Tag: El

One-minute rehearsal

No problem.
No problem.

Yes I felt kind of silly, going to the rehearsal of a one-minute play I’d written. But the director had invited all the playwrights in my clump. And when I showed up, an hour late thanks to getting sucked back into work after a month away, I was indeed the only playwright there. But the director and actors welcomed me, and sat me down, and although I felt a little foolish, over-eager, definitely not the oh-so-busy-professional who doesn’t have time for such trifles, I was also happy not to be. Happy to remember I don’t need to be. Fine just as I am, etc. AND, I got to watch and be part of their rehearsal process. Which means I got another free lesson in acting and directing.

When it came to my piece and I pulled out my script which I had completely rewritten on the el ride over, oh I’m cringing now remembering this, she listened or at least looked like she was listening to my longwinded explanation of the changes which were probably longer than the play itself – “If it weren’t in a clump of other plays about weather it would be fine, but since everything’s about weather maybe it’s too on the nose and could be more about the relationship? And also I could cut a few lines? Or maybe it’s fine as it is? I’m sorry, I know it’s just a minute, do you want to just not look at these?”

Oh, she did not say, Thank God only one playwright showed up. She did not huff, Why are you cutting into my precious rehearsal time with your needy crazy talk? “Of course,” she said, “Why don’t we just read both versions?”

“Oh, that would be great!” She didn’t seem fazed by the fact that this might be impossible, since I had the only copy of the new version and it was illegible. This puzzled me, because I would not have been able to proceed without first solving this logistical problem. And because the solution would be a pain in the ass — have me tell everyone the changes and mess up their copies with changes that might not get made? — I would have been annoyed, and I would have had to show everyone how much effort it took to figure this out and what a good director I was for making it work.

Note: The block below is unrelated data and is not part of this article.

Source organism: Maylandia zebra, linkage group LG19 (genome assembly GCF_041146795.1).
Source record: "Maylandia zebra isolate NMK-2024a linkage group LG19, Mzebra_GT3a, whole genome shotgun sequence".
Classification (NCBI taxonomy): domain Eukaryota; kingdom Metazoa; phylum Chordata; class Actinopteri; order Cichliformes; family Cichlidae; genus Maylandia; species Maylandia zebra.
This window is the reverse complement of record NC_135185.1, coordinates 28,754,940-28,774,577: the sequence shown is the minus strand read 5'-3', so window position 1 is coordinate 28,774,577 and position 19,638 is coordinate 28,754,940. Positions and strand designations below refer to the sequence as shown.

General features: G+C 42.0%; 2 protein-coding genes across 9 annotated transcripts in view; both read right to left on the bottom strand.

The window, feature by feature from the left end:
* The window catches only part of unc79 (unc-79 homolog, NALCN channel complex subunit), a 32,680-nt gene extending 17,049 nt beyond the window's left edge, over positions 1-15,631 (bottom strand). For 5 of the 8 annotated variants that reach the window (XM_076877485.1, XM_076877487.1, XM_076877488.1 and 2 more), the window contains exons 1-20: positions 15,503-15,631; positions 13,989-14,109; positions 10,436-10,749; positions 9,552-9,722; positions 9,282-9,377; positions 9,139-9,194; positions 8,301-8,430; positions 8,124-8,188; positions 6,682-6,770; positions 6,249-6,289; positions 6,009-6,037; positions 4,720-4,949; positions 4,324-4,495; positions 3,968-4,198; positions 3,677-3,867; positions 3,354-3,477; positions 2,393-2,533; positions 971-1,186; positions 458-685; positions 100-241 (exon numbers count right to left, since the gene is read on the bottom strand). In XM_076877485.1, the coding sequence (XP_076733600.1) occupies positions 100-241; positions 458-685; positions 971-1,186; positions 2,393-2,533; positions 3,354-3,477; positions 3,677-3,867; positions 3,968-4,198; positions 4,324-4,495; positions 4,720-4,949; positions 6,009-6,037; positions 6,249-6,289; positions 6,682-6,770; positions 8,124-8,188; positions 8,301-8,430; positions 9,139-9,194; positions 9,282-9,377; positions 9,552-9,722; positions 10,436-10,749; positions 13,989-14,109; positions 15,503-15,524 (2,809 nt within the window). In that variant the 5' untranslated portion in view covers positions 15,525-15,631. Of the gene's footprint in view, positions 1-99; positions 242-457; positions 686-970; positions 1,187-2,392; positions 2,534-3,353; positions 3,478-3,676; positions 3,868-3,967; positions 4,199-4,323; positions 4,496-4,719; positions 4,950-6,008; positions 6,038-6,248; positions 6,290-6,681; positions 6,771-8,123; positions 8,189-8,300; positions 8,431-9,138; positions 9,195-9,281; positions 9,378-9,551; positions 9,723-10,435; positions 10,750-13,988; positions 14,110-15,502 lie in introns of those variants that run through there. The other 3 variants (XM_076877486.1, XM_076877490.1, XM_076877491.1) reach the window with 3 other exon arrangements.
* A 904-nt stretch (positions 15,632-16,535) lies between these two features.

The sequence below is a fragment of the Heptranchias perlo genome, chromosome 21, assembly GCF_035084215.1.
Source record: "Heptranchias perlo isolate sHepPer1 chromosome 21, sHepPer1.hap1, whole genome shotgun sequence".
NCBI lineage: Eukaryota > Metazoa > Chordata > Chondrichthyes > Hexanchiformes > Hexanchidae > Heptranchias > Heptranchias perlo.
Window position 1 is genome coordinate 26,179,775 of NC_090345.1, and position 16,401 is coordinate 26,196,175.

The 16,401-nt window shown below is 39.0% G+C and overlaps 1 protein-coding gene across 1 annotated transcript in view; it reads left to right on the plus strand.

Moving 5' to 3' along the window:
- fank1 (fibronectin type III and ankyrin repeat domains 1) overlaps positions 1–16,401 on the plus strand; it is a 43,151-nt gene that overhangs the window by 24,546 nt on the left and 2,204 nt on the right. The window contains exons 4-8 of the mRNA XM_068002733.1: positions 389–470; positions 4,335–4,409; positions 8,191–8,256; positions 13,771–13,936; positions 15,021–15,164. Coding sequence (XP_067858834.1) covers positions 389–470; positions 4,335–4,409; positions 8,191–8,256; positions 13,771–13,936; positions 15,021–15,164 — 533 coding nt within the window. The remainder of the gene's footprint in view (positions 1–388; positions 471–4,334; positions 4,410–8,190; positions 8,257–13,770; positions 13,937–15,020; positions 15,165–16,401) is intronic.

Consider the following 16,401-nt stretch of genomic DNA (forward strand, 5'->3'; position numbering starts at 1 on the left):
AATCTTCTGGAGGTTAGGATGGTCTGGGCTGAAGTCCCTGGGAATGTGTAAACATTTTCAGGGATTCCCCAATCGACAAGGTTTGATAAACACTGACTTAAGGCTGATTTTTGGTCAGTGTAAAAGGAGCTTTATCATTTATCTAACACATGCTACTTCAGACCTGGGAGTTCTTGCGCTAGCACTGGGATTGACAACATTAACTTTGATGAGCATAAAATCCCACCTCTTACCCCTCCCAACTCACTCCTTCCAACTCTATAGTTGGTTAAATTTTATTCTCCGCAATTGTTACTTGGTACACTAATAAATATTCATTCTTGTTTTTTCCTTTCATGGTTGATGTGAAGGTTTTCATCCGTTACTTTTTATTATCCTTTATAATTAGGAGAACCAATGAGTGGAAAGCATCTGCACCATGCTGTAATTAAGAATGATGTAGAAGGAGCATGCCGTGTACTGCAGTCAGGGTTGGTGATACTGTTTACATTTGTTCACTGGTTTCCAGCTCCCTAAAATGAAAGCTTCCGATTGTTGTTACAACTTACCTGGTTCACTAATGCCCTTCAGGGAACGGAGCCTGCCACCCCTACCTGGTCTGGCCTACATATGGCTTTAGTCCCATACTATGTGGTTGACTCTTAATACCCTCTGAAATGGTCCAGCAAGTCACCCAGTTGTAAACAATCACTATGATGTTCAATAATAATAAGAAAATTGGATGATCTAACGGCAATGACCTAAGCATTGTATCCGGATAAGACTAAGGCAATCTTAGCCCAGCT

Instead, she had the cast read the first version, and they were hilarious. The play worked just fine as it was. The director had already given them a concept based on the original script, and they ran with it, and it was all good. No changes needed. “I just want to change these two lines,” I said.

“Love it,” she said, “Actors, we have a couple of line changes.”

And later, when the piece was on its feet, we were able to cut the last line because the actors’ performances had made it irrelevant. I love watching talented people in action. It just makes me glad to be alive.

Not at all like a bird

roof of a shed
Note to self.

I have to eat slower. Last night I was shoving sweet potato fries into my mouth, four at a time. Swaddled in ketchup, smashed into brute taste force. Why? Today I can still taste the lettuce from my Greektown wrap. Probably because I didn’t chew that either. My dad ate very slowly. I used to eat very slowly. What happened? When did I get so impatient with the flavors I supposedly love?

There’s a cardinal outside the kitchen window, perched on the rusty shed in the next yard. He or maybe she – red mostly, but brownish wings – is eating a berry. It’s probably from the tree out front. The one I have to sweep up after every morning starting a month ago, or berries stick to the bottoms of shoes, and flies swarm, and the sickly sweet and rotten smell of ripe smashed fruit fills the front walk.

The bird keeps pecking into the berry, pulling back, twisting its head one way, twisting it the other, and then going back in for one more peck. All the time in the world for that one berry. I’m already thinking of my second cup of coffee. How much can I get done before rehearsal? Vacuum? Grocery store? Call Cuz to pick up where we left off yesterday, our phone call about one relative who has died, and another who probably will die today? I was on the el and it wasn’t the time or the place to mourn.

Stay in this thought. Don’t move on. I was impatient talking about things of the heart on a noisy el train. Feeling I was talking quietly enough, but everyone probably feels that way, when actually they are screaming, “So they turned off the respirator?” into the ear of someone trying to read a restaurant review in Red Eye.